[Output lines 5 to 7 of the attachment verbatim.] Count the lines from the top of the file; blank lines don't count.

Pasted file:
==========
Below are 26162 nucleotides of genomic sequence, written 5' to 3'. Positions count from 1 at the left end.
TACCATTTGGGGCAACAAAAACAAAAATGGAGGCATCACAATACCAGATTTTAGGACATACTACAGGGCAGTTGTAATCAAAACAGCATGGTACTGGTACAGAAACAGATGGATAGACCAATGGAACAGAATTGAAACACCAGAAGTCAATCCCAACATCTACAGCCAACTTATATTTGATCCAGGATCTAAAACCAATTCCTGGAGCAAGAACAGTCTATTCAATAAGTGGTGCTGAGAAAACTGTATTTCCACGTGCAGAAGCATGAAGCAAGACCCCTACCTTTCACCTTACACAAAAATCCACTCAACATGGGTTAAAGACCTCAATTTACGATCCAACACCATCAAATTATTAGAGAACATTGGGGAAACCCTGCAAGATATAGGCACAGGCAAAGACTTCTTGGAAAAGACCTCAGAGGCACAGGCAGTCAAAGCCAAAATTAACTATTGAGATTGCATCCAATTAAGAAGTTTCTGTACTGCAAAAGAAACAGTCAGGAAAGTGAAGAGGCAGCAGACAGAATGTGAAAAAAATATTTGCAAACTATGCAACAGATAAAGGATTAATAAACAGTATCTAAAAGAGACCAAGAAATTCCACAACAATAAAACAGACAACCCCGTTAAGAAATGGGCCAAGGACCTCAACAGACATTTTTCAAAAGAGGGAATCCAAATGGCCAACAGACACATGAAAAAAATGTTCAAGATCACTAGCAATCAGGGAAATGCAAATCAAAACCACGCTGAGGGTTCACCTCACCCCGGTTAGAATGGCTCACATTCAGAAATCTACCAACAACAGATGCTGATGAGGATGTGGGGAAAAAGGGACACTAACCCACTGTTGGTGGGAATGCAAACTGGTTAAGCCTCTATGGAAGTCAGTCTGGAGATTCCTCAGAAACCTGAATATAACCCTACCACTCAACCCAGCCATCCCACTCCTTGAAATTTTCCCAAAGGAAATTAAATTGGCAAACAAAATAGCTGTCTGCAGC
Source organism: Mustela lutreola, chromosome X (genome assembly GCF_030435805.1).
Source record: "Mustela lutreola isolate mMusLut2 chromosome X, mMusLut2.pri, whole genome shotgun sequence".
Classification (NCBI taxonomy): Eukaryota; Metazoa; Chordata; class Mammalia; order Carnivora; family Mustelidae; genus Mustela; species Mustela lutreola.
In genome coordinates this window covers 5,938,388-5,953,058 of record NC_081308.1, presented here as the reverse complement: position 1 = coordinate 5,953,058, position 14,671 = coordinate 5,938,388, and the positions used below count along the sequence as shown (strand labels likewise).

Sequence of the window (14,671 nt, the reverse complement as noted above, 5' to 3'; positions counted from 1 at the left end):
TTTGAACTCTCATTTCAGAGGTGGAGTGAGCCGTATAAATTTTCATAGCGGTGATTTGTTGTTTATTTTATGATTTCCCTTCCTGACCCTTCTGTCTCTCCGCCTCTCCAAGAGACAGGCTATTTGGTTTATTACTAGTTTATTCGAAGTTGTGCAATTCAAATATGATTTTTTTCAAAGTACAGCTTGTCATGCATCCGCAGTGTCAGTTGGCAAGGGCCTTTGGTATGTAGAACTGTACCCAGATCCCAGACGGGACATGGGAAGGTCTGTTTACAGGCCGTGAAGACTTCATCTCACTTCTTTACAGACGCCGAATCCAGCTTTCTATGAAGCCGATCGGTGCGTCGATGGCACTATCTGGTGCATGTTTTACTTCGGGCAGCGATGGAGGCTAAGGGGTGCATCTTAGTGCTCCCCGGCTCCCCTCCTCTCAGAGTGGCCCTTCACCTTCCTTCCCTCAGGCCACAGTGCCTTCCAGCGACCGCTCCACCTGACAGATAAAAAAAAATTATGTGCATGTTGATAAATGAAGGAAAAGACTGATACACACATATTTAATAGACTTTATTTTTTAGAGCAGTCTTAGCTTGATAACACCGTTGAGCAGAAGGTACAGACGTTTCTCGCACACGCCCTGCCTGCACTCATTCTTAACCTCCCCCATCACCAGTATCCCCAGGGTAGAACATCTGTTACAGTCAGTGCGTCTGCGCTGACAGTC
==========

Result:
Classification (NCBI taxonomy): Eukaryota; Metazoa; Chordata; class Mammalia; order Carnivora; family Mustelidae; genus Mustela; species Mustela lutreola.
In genome coordinates this window covers 5,938,388-5,953,058 of record NC_081308.1, presented here as the reverse complement: position 1 = coordinate 5,953,058, position 14,671 = coordinate 5,938,388, and the positions used below count along the sequence as shown (strand labels likewise).

Sequence of the window (14,671 nt, the reverse complement as noted above, 5' to 3'; positions counted from 1 at the left end):